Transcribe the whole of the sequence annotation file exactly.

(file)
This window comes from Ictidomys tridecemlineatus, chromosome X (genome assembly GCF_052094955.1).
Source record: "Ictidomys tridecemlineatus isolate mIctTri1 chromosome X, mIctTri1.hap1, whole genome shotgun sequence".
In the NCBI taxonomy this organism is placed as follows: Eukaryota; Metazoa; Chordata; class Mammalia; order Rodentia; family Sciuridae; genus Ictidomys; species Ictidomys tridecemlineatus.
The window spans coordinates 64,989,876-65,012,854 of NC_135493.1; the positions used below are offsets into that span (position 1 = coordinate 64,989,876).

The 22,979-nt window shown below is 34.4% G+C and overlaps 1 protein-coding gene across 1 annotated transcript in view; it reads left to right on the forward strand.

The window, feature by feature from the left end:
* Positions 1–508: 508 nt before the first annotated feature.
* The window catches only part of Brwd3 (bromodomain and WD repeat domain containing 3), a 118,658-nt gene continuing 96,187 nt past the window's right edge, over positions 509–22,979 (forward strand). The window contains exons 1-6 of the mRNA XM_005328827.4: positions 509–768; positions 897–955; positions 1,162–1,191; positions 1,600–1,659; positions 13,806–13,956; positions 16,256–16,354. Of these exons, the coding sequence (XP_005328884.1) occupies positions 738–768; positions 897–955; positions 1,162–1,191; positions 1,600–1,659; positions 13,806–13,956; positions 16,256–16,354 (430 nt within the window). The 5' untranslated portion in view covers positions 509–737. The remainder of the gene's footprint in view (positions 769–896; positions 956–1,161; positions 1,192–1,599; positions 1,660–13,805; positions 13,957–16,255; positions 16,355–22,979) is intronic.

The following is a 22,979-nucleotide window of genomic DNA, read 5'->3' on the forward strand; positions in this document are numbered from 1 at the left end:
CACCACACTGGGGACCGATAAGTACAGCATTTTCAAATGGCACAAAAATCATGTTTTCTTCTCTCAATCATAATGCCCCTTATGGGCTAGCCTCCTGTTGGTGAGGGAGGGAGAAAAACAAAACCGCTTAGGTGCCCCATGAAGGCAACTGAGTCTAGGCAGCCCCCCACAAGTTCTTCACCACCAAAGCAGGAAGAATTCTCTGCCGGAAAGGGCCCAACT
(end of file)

This window comes from Ictidomys tridecemlineatus, chromosome X (genome assembly GCF_052094955.1).
Source record: "Ictidomys tridecemlineatus isolate mIctTri1 chromosome X, mIctTri1.hap1, whole genome shotgun sequence".
In the NCBI taxonomy this organism is placed as follows: Eukaryota; Metazoa; Chordata; class Mammalia; order Rodentia; family Sciuridae; genus Ictidomys; species Ictidomys tridecemlineatus.
The window spans coordinates 64,989,876-65,012,854 of NC_135493.1; the positions used below are offsets into that span (position 1 = coordinate 64,989,876).

The 22,979-nt window shown below is 34.4% G+C and overlaps 1 protein-coding gene across 1 annotated transcript in view; it reads left to right on the forward strand.

The window, feature by feature from the left end:
* Positions 1–508: 508 nt before the first annotated feature.
* The window catches only part of Brwd3 (bromodomain and WD repeat domain containing 3), a 118,658-nt gene continuing 96,187 nt past the window's right edge, over positions 509–22,979 (forward strand). The window contains exons 1-6 of the mRNA XM_005328827.4: positions 509–768; positions 897–955; positions 1,162–1,191; positions 1,600–1,659; positions 13,806–13,956; positions 16,256–16,354. Of these exons, the coding sequence (XP_005328884.1) occupies positions 738–768; positions 897–955; positions 1,162–1,191; positions 1,600–1,659; positions 13,806–13,956; positions 16,256–16,354 (430 nt within the window). The 5' untranslated portion in view covers positions 509–737. The remainder of the gene's footprint in view (positions 769–896; positions 956–1,161; positions 1,192–1,599; positions 1,660–13,805; positions 13,957–16,255; positions 16,355–22,979) is intronic.

The following is a 22,979-nucleotide window of genomic DNA, read 5'->3' on the forward strand; positions in this document are numbered from 1 at the left end:
CACCACACTGGGGACCGATAAGTACAGCATTTTCAAATGGCACAAAAATCATGTTTTCTTCTCTCAATCATAATGCCCCTTATGGGCTAGCCTCCTGTTGGTGAGGGAGGGAGAAAAACAAAACCGCTTAGGTGCCCCATGAAGGCAACTGAGTCTAGGCAGCCCCCCACAAGTTCTTCACCACCAAAGCAGGAAGAATTCTCTGCCGGAAAGGGCCCAACT